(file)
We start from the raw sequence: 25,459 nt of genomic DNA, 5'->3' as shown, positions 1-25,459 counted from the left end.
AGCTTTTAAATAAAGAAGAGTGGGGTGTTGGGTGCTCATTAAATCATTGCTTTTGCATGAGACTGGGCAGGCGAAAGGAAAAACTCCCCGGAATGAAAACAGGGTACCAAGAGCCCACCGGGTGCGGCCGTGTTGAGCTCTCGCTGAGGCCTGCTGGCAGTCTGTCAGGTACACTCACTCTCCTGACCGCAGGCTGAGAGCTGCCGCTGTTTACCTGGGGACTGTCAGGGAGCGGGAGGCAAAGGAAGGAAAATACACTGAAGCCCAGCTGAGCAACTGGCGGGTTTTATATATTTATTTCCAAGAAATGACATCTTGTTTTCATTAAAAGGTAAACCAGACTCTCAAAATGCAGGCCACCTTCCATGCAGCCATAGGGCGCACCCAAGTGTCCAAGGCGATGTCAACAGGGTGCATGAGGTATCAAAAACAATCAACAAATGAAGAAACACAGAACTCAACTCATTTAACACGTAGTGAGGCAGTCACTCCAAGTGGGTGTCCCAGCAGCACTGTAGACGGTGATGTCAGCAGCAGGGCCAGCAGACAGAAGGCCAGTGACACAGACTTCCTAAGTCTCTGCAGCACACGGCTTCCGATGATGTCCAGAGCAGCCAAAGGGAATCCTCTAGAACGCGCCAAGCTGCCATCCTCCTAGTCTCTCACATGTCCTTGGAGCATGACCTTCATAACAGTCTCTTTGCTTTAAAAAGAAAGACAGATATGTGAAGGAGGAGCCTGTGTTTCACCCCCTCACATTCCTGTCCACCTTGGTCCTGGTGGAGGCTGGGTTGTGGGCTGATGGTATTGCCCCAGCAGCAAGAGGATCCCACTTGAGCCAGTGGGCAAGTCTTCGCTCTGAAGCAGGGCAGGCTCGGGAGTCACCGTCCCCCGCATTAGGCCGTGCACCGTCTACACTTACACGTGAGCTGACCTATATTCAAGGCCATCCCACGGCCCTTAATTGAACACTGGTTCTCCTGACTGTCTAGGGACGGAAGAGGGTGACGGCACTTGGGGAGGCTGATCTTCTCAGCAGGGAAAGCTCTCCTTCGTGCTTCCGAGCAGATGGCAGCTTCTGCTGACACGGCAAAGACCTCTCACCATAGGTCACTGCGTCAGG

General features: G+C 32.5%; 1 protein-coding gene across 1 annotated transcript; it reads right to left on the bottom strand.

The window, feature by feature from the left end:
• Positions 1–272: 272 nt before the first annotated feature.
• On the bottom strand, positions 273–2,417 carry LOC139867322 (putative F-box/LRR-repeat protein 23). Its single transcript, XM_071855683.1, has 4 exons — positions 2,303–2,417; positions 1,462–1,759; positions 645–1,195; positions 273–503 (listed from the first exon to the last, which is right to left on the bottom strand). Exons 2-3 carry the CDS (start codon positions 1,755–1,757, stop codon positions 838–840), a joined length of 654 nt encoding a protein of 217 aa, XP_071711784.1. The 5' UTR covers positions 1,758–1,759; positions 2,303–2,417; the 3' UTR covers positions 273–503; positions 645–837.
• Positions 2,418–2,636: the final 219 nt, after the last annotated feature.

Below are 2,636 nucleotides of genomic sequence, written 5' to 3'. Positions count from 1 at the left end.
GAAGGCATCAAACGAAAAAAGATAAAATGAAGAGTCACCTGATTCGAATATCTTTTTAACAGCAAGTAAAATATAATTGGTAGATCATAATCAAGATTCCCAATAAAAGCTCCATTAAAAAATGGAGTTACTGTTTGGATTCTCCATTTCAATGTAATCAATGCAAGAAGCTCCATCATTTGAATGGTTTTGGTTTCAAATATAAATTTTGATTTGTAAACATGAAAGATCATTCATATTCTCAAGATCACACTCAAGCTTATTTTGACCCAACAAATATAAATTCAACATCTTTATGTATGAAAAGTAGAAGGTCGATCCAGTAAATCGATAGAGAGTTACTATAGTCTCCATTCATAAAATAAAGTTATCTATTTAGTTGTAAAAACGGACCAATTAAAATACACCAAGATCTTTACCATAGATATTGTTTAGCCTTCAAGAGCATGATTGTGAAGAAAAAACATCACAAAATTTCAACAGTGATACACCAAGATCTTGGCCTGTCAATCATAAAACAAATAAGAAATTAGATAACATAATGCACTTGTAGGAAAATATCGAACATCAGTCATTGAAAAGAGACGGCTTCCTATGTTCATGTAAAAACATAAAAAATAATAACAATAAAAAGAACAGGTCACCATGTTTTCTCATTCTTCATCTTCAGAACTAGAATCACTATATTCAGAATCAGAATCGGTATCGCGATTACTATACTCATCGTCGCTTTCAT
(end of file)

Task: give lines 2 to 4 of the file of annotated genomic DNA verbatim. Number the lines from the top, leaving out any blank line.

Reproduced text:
AGCTTTTAAATAAAGAAGAGTGGGGTGTTGGGTGCTCATTAAATCATTGCTTTTGCATGAGACTGGGCAGGCGAAAGGAAAAACTCCCCGGAATGAAAACAGGGTACCAAGAGCCCACCGGGTGCGGCCGTGTTGAGCTCTCGCTGAGGCCTGCTGGCAGTCTGTCAGGTACACTCACTCTCCTGACCGCAGGCTGAGAGCTGCCGCTGTTTACCTGGGGACTGTCAGGGAGCGGGAGGCAAAGGAAGGAAAATACACTGAAGCCCAGCTGAGCAACTGGCGGGTTTTATATATTTATTTCCAAGAAATGACATCTTGTTTTCATTAAAAGGTAAACCAGACTCTCAAAATGCAGGCCACCTTCCATGCAGCCATAGGGCGCACCCAAGTGTCCAAGGCGATGTCAACAGGGTGCATGAGGTATCAAAAACAATCAACAAATGAAGAAACACAGAACTCAACTCATTTAACACGTAGTGAGGCAGTCACTCCAAGTGGGTGTCCCAGCAGCACTGTAGACGGTGATGTCAGCAGCAGGGCCAGCAGACAGAAGGCCAGTGACACAGACTTCCTAAGTCTCTGCAGCACACGGCTTCCGATGATGTCCAGAGCAGCCAAAGGGAATCCTCTAGAACGCGCCAAGCTGCCATCCTCCTAGTCTCTCACATGTCCTTGGAGCATGACCTTCATAACAGTCTCTTTGCTTTAAAAAGAAAGACAGATATGTGAAGGAGGAGCCTGTGTTTCACCCCCTCACATTCCTGTCCACCTTGGTCCTGGTGGAGGCTGGGTTGTGGGCTGATGGTATTGCCCCAGCAGCAAGAGGATCCCACTTGAGCCAGTGGGCAAGTCTTCGCTCTGAAGCAGGGCAGGCTCGGGAGTCACCGTCCCCCGCATTAGGCCGTGCACCGTCTACACTTACACGTGAGCTGACCTATATTCAAGGCCATCCCACGGCCCTTAATTGAACACTGGTTCTCCTGACTGTCTAGGGACGGAAGAGGGTGACGGCACTTGGGGAGGCTGATCTTCTCAGCAGGGAAAGCTCTCCTTCGTGCTTCCGAGCAGATGGCAGCTTCTGCTGACACGGCAAAGACCTCTCACCATAGGTCACTGCGTCAGG

General features: G+C 32.5%; 1 protein-coding gene across 1 annotated transcript; it reads right to left on the bottom strand.

The window, feature by feature from the left end: